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[suh k-ses-er] /səkˈsɛs ər/
a person or thing that succeeds or follows.
a person who succeeds another in an office, position, or the like.
Origin of successor
1250-1300; < Latin, equivalent to succed-, variant stem of succēdere to succeed + -tor -tor, with dt > ss; replacing Middle English successour < Anglo-French < Latin, as above
Related forms
successoral, adjective Unabridged
Based on the Random House Dictionary, © Random House, Inc. 2018.
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Examples from the Web for successor
Contemporary Examples
Historical Examples
  • "Then I must insist that you appoint your successor," said Aspasia.

    Philothea Lydia Maria Child
  • His successor is his younger brother, Hygelc, 2944 ff., 2992.

    Beowulf Unknown
  • He taught, as it appears, somewhat obscurely at Athens, and for successor had Timon.

  • Who was Caesar's successor and the first one who organized the Roman Empire?

    Introductory American History Henry Eldridge Bourne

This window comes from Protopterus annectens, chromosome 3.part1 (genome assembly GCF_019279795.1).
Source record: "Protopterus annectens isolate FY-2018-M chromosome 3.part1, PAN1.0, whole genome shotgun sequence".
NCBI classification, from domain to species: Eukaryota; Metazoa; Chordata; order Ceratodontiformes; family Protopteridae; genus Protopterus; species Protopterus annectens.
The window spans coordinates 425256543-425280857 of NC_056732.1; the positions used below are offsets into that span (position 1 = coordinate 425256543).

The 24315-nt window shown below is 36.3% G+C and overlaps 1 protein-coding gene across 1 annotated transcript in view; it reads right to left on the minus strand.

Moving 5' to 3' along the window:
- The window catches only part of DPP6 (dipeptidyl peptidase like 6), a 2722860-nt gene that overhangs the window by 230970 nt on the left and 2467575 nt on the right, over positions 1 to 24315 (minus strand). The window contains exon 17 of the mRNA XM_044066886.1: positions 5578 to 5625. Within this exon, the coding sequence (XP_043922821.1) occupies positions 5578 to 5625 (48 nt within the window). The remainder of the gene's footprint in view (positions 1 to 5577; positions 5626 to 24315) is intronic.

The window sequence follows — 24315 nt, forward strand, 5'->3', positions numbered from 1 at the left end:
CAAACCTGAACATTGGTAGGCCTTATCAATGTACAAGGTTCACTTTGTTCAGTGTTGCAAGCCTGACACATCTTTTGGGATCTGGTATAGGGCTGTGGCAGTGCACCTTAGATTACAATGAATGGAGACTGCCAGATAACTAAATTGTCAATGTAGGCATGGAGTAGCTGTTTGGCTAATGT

• His successor tried to conceal De Soto's death from the Indians.

    Introductory American History Henry Eldridge Bourne
British Dictionary definitions for successor


a person or thing that follows, esp a person who succeeds another in an office
(logic) the element related to a given element by a serial ordering, esp the natural number next larger to a given one. The successor of n is n + 1, usually written Sn or n′
Derived Forms
successoral, adjective
Collins English Dictionary - Complete & Unabridged 2012 Digital Edition
© William Collins Sons & Co. Ltd. 1979, 1986 © HarperCollins
Publishers 1998, 2000, 2003, 2005, 2006, 2007, 2009, 2012
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Word Origin and History for successor

"one who comes after," late 13c., from Old French successour, from Latin successor, agent noun from past participle stem of succedere (see succeed).

Online Etymology Dictionary, © 2010 Douglas Harper
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